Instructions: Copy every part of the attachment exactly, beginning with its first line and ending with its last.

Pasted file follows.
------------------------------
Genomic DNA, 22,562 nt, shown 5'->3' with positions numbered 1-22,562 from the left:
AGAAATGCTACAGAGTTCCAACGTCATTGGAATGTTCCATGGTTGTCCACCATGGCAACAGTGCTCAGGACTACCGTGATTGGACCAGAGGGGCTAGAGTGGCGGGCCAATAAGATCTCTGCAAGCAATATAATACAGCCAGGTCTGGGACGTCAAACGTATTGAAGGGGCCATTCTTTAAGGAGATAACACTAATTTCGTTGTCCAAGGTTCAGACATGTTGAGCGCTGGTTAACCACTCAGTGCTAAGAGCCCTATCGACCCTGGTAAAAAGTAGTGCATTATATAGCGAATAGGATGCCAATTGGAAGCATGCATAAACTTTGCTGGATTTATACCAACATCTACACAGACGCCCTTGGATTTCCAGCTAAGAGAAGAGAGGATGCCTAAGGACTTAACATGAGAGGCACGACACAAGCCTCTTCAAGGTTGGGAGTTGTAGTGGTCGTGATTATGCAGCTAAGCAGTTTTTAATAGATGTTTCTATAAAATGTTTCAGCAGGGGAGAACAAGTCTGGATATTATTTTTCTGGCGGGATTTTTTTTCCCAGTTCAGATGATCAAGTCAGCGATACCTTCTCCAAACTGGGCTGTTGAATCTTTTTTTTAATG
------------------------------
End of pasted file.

Genomic DNA, 22,562 nt, shown 5'->3' with positions numbered 1-22,562 from the left:
AGAAATGCTACAGAGTTCCAACGTCATTGGAATGTTCCATGGTTGTCCACCATGGCAACAGTGCTCAGGACTACCGTGATTGGACCAGAGGGGCTAGAGTGGCGGGCCAATAAGATCTCTGCAAGCAATATAATACAGCCAGGTCTGGGACGTCAAACGTATTGAAGGGGCCATTCTTTAAGGAGATAACACTAATTTCGTTGTCCAAGGTTCAGACATGTTGAGCGCTGGTTAACCACTCAGTGCTAAGAGCCCTATCGACCCTGGTAAAAAGTAGTGCATTATATAGCGAATAGGATGCCAATTGGAAGCATGCATAAACTTTGCTGGATTTATACCAACATCTACACAGACGCCCTTGGATTTCCAGCTAAGAGAAGAGAGGATGCCTAAGGACTTAACATGAGAGGCACGACACAAGCCTCTTCAAGGTTGGGAGTTGTAGTGGTCGTGATTATGCAGCTAAGCAGTTTTTAATAGATGTTTCTATAAAATGTTTCAGCAGGGGAGAACAAGTCTGGATATTATTTTTCTGGCGGGATTTTTTTTCCCAGTTCAGATGATCAAGTCAGCGATACCTTCTCCAAACTGGGCTGTTGAATCTTTTTTTTAATG